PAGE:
Top 10 Open Source File Sharing Programs

Published on: September 17, 2007
Last Updated: September 17, 2007

Top 10 Open Source File Sharing Programs

Published on: September 17, 2007
Last Updated: September 17, 2007

Is there a type of software that’s more controversial than file sharing programs?

Some people, like record company execs, claim they’re the Devil Incarnate.

Others, like the hordes of Weezer-loving downloaders, claim they’re the online equivalent of Seventh Heaven.

Then there’s this Harvard smart guy, who did a study showing that file sharing networks actually increase music sales. Go figure.

As the debate rages, file sharing continues apace, an action that’s almost as unstoppable as gravity.

Even as you read this, some jittery, Red Bull-fueled soul is searching for Death Cab for Cutie’s newest tune.

Let’s wish him luck, and let’s also hope he finds some way to compensate Death Cab. Those boys can’t work for free.

If file sharing programs are seen as renegades, then open source file sharing apps are the furthest extension of this outlaw ethic.

Not only are the files transferred for free, the software itself is free – at every level. Free of charge, free of copyright restrictions, free of ownership.

For better or worse, nobody’s going to control open source file sharing. It just ain’t happening.

There’s no lack of open source file sharing apps. Developers like coding them, and users love downloading them. But some are better than others.

Below you’ll find a list of the programs that have proven hardy enough – and user friendly enough – to gather a mass audience. Let the downloading begin.

Note: To be on this list, the program has to be distributed under the GPL license.

1) Ares Galaxy

Not only is this BitTorrent filesharing client tied into some powerful networks, it includes plenty of jazzy features. Most notably: a built-in directshow media player and a robust library manager.

In case you want actual human contact (you remember humans, right? They’re the things you don’t click on) you can use Ares Galaxy’s shoutcast radio support to host p2p chatrooms. OS: Windows.

2) eMule

A filesharing client based on the eDonkey2000 network (hence the name “eMule”), this client enables advanced functionality.

With the built-in IRC client, you can talk with other downloaders. To help this process, it’s translated into many, many languages, from Hungarian to Latvian.

OS: Windows. (And if you like eMule, you might take a look at eMule Plus – some say it’s prettier.)

3) Azureus

This java-based filesharing app is one of the more popular BitTorrent clients. Conveniently, Azureus allows users to specify maximum upload and download speeds. It also offers a handful of plug-ins, in case you want a really souped-up P2P app.

Trivia point: for some reason, the software’s logo is a Blue Poison Dart Frog. Wild, huh? OS: Windows, Linux, Mac.

4) DC++

This P2P filesharing client is used by whole lot of people to connect to the Direct Connect network.

If you’re not a geek, this might be the program for you: Despite its odd name, DC++ boasts an easy-to-use interface, without a pixel of adware. OS: Windows.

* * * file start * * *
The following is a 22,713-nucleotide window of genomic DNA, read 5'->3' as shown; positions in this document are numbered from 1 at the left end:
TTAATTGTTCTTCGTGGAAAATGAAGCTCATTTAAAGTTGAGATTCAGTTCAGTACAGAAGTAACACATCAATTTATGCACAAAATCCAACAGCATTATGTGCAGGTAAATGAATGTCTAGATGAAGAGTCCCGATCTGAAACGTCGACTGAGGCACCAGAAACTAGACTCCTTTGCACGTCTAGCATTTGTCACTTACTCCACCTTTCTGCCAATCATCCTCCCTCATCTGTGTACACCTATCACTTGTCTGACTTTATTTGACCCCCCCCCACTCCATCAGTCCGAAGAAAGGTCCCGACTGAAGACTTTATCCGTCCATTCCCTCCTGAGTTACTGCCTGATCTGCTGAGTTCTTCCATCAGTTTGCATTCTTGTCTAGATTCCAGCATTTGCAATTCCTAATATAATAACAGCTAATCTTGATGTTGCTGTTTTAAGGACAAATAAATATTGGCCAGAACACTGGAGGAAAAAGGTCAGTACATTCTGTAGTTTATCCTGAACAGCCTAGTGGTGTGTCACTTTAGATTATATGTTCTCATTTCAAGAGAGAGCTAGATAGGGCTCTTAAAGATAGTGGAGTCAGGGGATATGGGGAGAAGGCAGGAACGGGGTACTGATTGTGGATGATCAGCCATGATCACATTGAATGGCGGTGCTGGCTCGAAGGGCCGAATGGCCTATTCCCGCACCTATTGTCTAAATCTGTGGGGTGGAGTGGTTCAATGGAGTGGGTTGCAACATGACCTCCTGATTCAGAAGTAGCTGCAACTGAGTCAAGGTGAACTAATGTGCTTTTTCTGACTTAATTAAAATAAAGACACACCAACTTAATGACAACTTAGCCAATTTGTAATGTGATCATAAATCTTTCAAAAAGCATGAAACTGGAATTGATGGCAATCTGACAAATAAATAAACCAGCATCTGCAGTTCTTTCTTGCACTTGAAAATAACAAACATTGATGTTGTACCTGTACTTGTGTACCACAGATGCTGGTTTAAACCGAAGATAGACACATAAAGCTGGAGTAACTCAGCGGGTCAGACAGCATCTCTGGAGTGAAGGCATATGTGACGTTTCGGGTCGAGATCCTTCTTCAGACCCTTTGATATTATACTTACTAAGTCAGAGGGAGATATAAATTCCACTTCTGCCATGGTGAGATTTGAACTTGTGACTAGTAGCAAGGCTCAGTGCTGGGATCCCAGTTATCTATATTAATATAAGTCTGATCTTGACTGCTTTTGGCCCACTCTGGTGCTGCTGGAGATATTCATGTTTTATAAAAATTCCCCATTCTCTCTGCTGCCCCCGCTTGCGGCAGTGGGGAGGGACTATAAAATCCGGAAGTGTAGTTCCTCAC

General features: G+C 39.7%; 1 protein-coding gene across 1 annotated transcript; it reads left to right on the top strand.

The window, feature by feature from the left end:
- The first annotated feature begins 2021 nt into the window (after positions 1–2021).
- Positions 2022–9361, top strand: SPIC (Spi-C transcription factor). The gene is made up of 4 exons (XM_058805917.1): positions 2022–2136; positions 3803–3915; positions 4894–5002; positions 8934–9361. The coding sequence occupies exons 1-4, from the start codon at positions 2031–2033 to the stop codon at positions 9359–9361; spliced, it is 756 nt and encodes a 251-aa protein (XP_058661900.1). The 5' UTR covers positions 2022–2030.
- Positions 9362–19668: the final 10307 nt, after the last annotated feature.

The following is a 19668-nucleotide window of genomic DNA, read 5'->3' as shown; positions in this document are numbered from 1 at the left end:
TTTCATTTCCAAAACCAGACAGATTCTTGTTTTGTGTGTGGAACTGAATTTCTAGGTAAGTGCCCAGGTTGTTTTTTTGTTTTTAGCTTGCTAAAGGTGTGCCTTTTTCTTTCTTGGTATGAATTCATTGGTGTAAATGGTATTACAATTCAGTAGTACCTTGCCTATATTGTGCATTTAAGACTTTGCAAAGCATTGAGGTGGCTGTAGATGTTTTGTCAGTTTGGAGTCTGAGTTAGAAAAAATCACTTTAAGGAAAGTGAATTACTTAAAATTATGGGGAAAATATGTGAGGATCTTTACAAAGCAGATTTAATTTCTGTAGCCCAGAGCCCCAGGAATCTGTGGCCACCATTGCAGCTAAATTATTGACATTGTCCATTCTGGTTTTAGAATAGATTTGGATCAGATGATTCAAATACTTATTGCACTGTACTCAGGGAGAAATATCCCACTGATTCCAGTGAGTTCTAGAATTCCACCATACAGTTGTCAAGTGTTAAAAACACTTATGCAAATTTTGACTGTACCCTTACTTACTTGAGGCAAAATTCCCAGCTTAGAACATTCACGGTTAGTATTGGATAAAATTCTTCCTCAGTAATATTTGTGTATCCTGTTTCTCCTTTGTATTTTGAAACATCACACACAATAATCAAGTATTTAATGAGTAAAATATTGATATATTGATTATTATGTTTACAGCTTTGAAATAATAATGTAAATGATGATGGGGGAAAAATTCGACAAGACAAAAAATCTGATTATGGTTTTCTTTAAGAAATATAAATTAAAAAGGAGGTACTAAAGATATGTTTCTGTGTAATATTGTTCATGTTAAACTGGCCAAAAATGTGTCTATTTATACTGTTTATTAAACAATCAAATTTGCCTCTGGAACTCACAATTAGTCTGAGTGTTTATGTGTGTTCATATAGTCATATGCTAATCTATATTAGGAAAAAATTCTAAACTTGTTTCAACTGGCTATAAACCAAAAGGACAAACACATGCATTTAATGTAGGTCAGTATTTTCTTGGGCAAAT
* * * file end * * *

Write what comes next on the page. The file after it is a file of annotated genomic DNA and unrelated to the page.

5) Shareaza

Have Shareaza, will travel: this P2P client supports the eDonkey2000, Gnutella, Gnutella2, BitTorrent and FTP protocols.

(Is there anything else? Yeah, but not that you really need.) To top it off, it’s available in 27 languages. If that’s not enough to satisfy you, you need to take a hard look in the mirror. OS: Windows.

6) Burst!

A BitTorrent client that prides itself on hoggling less memory than BitTorrent itself, Burst actually has an exclamation point in its name.

Check it out: Burst! Doesn’t that get you excited? Yes!! Plus: it includes super seed mode, which reduces the amount of data it needs to upload. OS: Windows.

7) ABC

The popular BitTorrent has inspired a lot of clients, and this is “yet another,” as its developers point out.

To help stand out in a crowded pack, ABC has plenty of bells and whistles, including a customizable queue system, support for advanced settings from BitTornado, and the ability to manually add torrents from both file and URL. OS: Windows.

8) Freenet

Perhaps the most philosophically high-minded open source file sharing project, Freenet is committed to freedom of speech.

It’s built with the goal of preventing all censorship or government control of information tranfer. Right on, brother, now where can I download the newest Lindsay Lohan? OS: Windows, Linux, Mac.

9) MLDonkey

At one time this multi-network client (it runs on eDonkey, Overnet, BitTorrent, Kad and others) was Linux only.

Since then it has opened its arms to offer a Mac and Windows client. There are a lot of variations of this program.

10) Kceasy

This popular file sharing app is considered easy to use (although in truth most file sharing programs are pretty simple).

It’s coded for the Windows OS, but there’s a similar apps for KDE, Apollon, and for Mac, Poisoned.

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Written by Bobby

Bobby Lawson is a seasoned technology writer with over a decade of experience in the industry. He has written extensively on topics such as cybersecurity, cloud computing, and data analytics. His articles have been featured in several prominent publications, and he is known for his ability to distill complex technical concepts into easily digestible content.